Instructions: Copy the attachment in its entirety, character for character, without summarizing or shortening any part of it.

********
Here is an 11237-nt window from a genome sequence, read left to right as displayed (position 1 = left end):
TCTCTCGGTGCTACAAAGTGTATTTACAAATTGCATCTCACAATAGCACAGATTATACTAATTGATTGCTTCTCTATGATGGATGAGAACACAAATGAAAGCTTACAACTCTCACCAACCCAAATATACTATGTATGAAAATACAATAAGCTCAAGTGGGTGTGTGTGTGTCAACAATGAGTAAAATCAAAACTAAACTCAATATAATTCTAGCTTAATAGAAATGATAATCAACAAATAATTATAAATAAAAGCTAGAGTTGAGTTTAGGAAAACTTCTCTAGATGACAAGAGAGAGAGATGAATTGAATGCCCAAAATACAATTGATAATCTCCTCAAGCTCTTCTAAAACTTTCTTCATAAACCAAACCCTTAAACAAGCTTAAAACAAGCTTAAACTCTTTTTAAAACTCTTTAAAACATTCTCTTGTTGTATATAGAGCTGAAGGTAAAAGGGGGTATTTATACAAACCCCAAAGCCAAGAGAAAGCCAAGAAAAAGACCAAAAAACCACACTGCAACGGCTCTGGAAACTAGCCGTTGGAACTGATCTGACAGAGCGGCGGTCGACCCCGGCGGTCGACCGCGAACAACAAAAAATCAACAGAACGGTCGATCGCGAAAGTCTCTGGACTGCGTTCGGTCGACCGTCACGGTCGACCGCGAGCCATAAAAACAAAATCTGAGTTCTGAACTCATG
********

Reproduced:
Here is an 11237-nt window from a genome sequence, read left to right as displayed (position 1 = left end):
TCTCTCGGTGCTACAAAGTGTATTTACAAATTGCATCTCACAATAGCACAGATTATACTAATTGATTGCTTCTCTATGATGGATGAGAACACAAATGAAAGCTTACAACTCTCACCAACCCAAATATACTATGTATGAAAATACAATAAGCTCAAGTGGGTGTGTGTGTGTCAACAATGAGTAAAATCAAAACTAAACTCAATATAATTCTAGCTTAATAGAAATGATAATCAACAAATAATTATAAATAAAAGCTAGAGTTGAGTTTAGGAAAACTTCTCTAGATGACAAGAGAGAGAGATGAATTGAATGCCCAAAATACAATTGATAATCTCCTCAAGCTCTTCTAAAACTTTCTTCATAAACCAAACCCTTAAACAAGCTTAAAACAAGCTTAAACTCTTTTTAAAACTCTTTAAAACATTCTCTTGTTGTATATAGAGCTGAAGGTAAAAGGGGGTATTTATACAAACCCCAAAGCCAAGAGAAAGCCAAGAAAAAGACCAAAAAACCACACTGCAACGGCTCTGGAAACTAGCCGTTGGAACTGATCTGACAGAGCGGCGGTCGACCCCGGCGGTCGACCGCGAACAACAAAAAATCAACAGAACGGTCGATCGCGAAAGTCTCTGGACTGCGTTCGGTCGACCGTCACGGTCGACCGCGAGCCATAAAAACAAAATCTGAGTTCTGAACTCATG